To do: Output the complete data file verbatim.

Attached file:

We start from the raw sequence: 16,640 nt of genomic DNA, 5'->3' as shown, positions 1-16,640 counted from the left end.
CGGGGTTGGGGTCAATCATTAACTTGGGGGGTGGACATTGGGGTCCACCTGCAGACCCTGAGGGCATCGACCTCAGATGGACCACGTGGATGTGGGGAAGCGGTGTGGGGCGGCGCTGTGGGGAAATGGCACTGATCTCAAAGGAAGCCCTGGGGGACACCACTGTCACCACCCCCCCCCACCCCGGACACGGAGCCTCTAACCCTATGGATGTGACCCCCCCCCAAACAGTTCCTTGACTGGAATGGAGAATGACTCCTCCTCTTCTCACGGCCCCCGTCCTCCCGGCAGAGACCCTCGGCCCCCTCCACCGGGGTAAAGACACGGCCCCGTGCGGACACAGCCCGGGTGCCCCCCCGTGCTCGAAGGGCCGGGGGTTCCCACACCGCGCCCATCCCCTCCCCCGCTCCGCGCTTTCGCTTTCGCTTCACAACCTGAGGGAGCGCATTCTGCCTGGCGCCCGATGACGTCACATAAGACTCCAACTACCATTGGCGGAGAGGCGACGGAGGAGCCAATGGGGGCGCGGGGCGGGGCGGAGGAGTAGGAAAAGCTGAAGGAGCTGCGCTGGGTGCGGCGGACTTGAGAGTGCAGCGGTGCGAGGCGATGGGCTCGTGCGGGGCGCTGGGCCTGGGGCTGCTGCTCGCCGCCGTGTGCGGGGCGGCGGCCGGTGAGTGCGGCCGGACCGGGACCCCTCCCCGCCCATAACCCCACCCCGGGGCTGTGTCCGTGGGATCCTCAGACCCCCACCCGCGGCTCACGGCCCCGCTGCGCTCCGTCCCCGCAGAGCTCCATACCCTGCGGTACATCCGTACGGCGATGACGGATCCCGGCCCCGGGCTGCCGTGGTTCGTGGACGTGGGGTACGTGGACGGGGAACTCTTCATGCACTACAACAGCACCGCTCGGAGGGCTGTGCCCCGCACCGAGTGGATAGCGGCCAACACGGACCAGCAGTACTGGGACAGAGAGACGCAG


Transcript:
We start from the raw sequence: 16,640 nt of genomic DNA, 5'->3' as shown, positions 1-16,640 counted from the left end.
CGGGGTTGGGGTCAATCATTAACTTGGGGGGTGGACATTGGGGTCCACCTGCAGACCCTGAGGGCATCGACCTCAGATGGACCACGTGGATGTGGGGAAGCGGTGTGGGGCGGCGCTGTGGGGAAATGGCACTGATCTCAAAGGAAGCCCTGGGGGACACCACTGTCACCACCCCCCCCCACCCCGGACACGGAGCCTCTAACCCTATGGATGTGACCCCCCCCCAAACAGTTCCTTGACTGGAATGGAGAATGACTCCTCCTCTTCTCACGGCCCCCGTCCTCCCGGCAGAGACCCTCGGCCCCCTCCACCGGGGTAAAGACACGGCCCCGTGCGGACACAGCCCGGGTGCCCCCCCGTGCTCGAAGGGCCGGGGGTTCCCACACCGCGCCCATCCCCTCCCCCGCTCCGCGCTTTCGCTTTCGCTTCACAACCTGAGGGAGCGCATTCTGCCTGGCGCCCGATGACGTCACATAAGACTCCAACTACCATTGGCGGAGAGGCGACGGAGGAGCCAATGGGGGCGCGGGGCGGGGCGGAGGAGTAGGAAAAGCTGAAGGAGCTGCGCTGGGTGCGGCGGACTTGAGAGTGCAGCGGTGCGAGGCGATGGGCTCGTGCGGGGCGCTGGGCCTGGGGCTGCTGCTCGCCGCCGTGTGCGGGGCGGCGGCCGGTGAGTGCGGCCGGACCGGGACCCCTCCCCGCCCATAACCCCACCCCGGGGCTGTGTCCGTGGGATCCTCAGACCCCCACCCGCGGCTCACGGCCCCGCTGCGCTCCGTCCCCGCAGAGCTCCATACCCTGCGGTACATCCGTACGGCGATGACGGATCCCGGCCCCGGGCTGCCGTGGTTCGTGGACGTGGGGTACGTGGACGGGGAACTCTTCATGCACTACAACAGCACCGCTCGGAGGGCTGTGCCCCGCACCGAGTGGATAGCGGCCAACACGGACCAGCAGTACTGGGACAGAGAGACGCAG